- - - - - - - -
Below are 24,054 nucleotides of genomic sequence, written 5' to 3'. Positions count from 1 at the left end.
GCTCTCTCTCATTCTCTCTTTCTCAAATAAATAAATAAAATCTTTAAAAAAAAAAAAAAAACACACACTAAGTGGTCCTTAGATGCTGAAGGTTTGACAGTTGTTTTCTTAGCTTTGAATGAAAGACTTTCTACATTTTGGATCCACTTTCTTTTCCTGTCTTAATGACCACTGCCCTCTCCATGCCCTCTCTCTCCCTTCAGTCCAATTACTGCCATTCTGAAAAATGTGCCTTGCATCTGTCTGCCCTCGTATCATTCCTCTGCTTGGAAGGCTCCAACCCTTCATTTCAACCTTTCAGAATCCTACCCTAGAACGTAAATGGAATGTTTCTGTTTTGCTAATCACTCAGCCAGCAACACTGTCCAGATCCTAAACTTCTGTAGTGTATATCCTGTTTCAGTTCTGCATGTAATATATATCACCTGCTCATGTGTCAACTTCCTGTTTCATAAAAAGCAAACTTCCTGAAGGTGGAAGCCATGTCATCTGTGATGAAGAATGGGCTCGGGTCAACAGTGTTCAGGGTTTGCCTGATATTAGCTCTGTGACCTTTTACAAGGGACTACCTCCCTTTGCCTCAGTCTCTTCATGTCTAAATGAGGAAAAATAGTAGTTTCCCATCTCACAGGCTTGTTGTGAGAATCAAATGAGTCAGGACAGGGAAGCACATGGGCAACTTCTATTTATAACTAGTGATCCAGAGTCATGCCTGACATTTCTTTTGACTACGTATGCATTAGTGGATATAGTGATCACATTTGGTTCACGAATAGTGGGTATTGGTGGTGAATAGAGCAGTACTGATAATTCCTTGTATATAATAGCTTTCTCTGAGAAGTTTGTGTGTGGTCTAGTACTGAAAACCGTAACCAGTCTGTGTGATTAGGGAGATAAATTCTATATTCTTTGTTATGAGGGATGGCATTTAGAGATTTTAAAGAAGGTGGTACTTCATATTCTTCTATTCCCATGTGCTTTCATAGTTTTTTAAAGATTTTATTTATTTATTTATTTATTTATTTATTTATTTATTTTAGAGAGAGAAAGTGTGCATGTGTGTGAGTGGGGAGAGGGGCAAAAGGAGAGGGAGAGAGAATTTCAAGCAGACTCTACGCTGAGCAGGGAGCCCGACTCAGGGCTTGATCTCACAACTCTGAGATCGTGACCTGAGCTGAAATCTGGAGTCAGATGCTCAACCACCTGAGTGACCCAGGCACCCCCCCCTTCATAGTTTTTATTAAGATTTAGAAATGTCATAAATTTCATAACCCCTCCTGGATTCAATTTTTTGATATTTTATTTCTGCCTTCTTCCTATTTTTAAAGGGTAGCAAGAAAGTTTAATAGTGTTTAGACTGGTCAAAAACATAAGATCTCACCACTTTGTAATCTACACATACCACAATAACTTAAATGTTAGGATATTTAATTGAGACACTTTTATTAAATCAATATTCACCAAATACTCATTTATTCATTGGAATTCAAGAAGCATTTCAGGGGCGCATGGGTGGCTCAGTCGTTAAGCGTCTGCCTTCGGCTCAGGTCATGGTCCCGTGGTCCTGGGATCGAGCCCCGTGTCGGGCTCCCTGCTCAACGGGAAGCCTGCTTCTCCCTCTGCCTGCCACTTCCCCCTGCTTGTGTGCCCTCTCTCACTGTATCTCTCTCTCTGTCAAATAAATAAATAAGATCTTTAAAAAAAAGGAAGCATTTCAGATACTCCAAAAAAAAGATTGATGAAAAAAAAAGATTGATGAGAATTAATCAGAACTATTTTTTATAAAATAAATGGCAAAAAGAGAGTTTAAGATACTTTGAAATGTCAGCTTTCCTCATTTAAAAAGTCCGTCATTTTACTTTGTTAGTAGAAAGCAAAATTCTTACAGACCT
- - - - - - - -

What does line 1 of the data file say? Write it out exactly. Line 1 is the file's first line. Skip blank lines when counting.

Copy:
Below are 24,054 nucleotides of genomic sequence, written 5' to 3'. Positions count from 1 at the left end.